Pemble, William

, a learned divine, was born, according to Fuller, in Sussex, but more probably at Egerton, in Kent, in 1591, and was educated at Magdalen college, Oxford, on one of the exhibitions of John Baker, of Mayfield, in Sussex, esq. Wood informs us that having completed his degree of bachelor by determination, in 1613, he removed to Magdalen-hall, where he became a noted reader and tutor, took the degree of M. A. entered into orders, was made divinity reader of that house, became a famous preacher, a well-studied artist, a skilful linguist, a good orator, an expert mathematician, and an ornament to the society. “All which accomplishments,” he adds, “were knit together in a body of about thirtytwo years of age, which had it lived to the age of man, might have proved a prodigy of learning.” As he was a zealous Calvinist, he may be ranked among the puritans, but he was not a nonconformist. He died while on a visit to his tutor, Richard Capel, who was at this time minister of Eastington, in Gloucestershire, in the thirty-second year of his age, April 14, 1623. His works, all of which were separately printed after his death, were collected in 1 vol. fol. in 1635, and reprinted four or five times; but this volume does not include his Latin works, “De formarum origine;” “De Sensibus internis,” and “Enchiridion Oratorium,Bishop Wilkins includes Pemble’s Sermons in the list of the best of his age. 1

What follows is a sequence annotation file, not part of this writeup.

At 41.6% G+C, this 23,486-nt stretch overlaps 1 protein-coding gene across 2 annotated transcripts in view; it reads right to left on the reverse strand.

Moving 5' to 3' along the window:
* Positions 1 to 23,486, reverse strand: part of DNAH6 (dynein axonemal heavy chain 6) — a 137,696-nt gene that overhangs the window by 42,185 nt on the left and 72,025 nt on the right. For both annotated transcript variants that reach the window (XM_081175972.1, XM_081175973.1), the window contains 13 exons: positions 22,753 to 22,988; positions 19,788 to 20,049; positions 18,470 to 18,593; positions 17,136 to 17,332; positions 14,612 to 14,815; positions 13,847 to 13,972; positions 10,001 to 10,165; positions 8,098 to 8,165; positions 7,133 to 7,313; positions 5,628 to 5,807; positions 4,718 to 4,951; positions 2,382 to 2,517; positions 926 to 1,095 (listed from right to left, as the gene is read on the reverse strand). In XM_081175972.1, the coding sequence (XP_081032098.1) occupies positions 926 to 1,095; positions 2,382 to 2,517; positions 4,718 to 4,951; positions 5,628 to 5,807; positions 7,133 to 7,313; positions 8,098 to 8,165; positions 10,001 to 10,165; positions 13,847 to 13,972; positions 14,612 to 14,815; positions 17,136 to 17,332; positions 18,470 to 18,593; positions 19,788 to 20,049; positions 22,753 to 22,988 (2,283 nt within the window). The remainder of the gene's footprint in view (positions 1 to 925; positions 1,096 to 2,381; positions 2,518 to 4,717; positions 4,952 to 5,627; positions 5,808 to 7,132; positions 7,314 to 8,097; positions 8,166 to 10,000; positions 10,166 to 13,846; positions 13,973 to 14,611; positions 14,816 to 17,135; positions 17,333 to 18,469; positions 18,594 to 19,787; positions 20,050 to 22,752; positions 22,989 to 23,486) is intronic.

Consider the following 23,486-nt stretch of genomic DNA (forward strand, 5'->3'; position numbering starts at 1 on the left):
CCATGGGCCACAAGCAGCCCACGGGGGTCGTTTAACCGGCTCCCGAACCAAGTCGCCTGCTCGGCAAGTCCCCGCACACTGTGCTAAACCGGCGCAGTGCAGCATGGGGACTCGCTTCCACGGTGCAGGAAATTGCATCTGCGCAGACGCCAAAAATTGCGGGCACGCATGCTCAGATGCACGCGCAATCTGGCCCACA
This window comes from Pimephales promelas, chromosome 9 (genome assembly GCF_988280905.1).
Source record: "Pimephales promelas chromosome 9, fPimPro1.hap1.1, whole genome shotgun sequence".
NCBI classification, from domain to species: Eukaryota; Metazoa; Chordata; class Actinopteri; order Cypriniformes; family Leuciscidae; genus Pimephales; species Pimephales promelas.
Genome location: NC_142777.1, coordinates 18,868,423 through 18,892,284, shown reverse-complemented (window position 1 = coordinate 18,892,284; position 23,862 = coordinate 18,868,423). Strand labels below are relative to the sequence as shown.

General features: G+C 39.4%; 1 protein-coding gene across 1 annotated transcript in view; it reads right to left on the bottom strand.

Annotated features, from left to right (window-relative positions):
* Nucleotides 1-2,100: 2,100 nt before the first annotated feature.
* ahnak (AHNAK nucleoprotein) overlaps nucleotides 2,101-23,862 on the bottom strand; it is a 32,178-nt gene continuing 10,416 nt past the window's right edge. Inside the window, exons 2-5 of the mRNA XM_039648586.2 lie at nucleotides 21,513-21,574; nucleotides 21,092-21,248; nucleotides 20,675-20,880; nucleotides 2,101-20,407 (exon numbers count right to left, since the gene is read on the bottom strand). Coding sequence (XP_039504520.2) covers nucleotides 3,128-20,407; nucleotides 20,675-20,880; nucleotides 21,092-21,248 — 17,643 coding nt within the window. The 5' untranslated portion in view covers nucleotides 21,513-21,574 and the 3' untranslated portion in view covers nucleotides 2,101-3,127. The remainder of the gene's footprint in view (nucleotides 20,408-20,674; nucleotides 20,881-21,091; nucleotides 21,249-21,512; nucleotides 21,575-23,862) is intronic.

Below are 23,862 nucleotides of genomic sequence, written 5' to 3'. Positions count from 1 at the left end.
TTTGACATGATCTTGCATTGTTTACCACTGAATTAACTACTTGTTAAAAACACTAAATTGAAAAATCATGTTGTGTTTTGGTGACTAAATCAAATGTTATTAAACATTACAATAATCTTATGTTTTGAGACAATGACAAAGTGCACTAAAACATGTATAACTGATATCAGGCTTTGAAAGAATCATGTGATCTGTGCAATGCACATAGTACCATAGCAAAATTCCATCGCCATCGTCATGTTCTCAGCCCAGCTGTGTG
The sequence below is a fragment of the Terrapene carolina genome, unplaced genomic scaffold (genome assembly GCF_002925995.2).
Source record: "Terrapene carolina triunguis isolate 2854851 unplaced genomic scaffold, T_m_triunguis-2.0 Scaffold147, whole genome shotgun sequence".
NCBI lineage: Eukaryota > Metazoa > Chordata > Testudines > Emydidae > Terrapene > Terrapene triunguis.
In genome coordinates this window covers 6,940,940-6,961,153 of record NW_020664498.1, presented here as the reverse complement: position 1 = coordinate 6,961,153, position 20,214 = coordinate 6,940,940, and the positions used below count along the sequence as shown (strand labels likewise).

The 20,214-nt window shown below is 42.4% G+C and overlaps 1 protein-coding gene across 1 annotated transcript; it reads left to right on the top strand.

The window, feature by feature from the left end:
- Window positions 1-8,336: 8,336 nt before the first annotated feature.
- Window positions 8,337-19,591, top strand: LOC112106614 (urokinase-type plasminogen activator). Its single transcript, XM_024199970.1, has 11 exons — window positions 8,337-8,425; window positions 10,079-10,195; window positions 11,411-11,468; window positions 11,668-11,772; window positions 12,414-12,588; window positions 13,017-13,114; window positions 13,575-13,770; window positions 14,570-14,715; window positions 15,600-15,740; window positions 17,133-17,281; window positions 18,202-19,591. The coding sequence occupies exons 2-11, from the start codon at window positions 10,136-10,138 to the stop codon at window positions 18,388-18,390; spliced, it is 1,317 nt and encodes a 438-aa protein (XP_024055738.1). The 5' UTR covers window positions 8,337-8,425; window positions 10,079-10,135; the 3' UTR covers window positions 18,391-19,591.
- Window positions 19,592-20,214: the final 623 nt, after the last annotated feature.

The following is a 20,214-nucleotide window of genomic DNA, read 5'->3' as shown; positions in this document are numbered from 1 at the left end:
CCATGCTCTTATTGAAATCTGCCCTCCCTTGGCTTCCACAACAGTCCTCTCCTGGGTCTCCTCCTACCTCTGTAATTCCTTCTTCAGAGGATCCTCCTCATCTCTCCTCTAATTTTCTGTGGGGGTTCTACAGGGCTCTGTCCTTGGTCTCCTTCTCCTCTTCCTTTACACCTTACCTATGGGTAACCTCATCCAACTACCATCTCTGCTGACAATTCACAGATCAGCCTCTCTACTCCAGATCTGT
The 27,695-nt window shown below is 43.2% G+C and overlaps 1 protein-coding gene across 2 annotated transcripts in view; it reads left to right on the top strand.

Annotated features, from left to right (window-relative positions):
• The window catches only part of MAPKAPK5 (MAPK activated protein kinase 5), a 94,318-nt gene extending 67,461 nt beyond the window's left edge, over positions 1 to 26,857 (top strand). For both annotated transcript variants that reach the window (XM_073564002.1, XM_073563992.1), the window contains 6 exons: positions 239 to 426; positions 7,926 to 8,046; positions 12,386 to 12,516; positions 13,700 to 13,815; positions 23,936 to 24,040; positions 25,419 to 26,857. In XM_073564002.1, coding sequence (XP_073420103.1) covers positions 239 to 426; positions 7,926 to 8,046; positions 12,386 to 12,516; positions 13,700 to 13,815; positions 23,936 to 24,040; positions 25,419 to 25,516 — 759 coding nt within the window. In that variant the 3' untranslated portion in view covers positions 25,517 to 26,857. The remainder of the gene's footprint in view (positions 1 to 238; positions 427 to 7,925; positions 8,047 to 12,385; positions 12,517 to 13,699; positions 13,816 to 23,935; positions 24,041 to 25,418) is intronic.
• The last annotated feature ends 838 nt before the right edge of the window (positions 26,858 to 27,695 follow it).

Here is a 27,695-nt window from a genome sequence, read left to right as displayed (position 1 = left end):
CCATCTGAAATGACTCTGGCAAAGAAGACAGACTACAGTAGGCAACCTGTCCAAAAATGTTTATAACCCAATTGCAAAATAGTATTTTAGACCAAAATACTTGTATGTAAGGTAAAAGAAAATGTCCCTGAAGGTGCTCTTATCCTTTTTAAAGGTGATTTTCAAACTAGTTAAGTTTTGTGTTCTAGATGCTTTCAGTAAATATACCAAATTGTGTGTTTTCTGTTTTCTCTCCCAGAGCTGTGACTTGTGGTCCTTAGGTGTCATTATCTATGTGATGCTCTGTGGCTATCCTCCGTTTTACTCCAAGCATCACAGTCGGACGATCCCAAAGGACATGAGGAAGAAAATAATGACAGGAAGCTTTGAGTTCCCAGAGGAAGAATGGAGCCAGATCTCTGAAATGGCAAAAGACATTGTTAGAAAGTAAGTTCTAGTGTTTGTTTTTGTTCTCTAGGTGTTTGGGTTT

Ath. Ox. vol. I. Fullcr’i Worthies.